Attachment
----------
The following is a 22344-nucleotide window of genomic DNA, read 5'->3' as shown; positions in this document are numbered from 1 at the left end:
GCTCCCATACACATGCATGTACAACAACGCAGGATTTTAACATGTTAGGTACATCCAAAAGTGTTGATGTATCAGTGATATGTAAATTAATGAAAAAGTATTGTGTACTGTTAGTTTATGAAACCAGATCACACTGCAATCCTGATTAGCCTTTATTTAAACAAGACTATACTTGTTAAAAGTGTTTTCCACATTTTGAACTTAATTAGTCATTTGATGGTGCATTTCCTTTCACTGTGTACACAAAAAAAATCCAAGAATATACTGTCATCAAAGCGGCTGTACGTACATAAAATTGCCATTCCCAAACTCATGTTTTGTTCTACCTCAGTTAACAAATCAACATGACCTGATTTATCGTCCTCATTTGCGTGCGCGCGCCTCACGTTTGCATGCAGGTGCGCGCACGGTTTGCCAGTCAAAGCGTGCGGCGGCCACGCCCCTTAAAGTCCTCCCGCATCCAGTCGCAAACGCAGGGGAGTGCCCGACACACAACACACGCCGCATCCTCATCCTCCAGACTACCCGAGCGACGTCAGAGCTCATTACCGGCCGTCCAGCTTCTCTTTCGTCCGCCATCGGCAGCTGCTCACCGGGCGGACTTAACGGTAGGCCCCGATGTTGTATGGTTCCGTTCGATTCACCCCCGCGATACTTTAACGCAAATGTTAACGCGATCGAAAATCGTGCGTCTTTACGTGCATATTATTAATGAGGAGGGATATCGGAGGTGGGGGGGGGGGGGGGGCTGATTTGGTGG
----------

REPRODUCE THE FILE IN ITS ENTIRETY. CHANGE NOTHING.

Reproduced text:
The following is a 22344-nucleotide window of genomic DNA, read 5'->3' as shown; positions in this document are numbered from 1 at the left end:
GCTCCCATACACATGCATGTACAACAACGCAGGATTTTAACATGTTAGGTACATCCAAAAGTGTTGATGTATCAGTGATATGTAAATTAATGAAAAAGTATTGTGTACTGTTAGTTTATGAAACCAGATCACACTGCAATCCTGATTAGCCTTTATTTAAACAAGACTATACTTGTTAAAAGTGTTTTCCACATTTTGAACTTAATTAGTCATTTGATGGTGCATTTCCTTTCACTGTGTACACAAAAAAAATCCAAGAATATACTGTCATCAAAGCGGCTGTACGTACATAAAATTGCCATTCCCAAACTCATGTTTTGTTCTACCTCAGTTAACAAATCAACATGACCTGATTTATCGTCCTCATTTGCGTGCGCGCGCCTCACGTTTGCATGCAGGTGCGCGCACGGTTTGCCAGTCAAAGCGTGCGGCGGCCACGCCCCTTAAAGTCCTCCCGCATCCAGTCGCAAACGCAGGGGAGTGCCCGACACACAACACACGCCGCATCCTCATCCTCCAGACTACCCGAGCGACGTCAGAGCTCATTACCGGCCGTCCAGCTTCTCTTTCGTCCGCCATCGGCAGCTGCTCACCGGGCGGACTTAACGGTAGGCCCCGATGTTGTATGGTTCCGTTCGATTCACCCCCGCGATACTTTAACGCAAATGTTAACGCGATCGAAAATCGTGCGTCTTTACGTGCATATTATTAATGAGGAGGGATATCGGAGGTGGGGGGGGGGGGGGGGCTGATTTGGTGG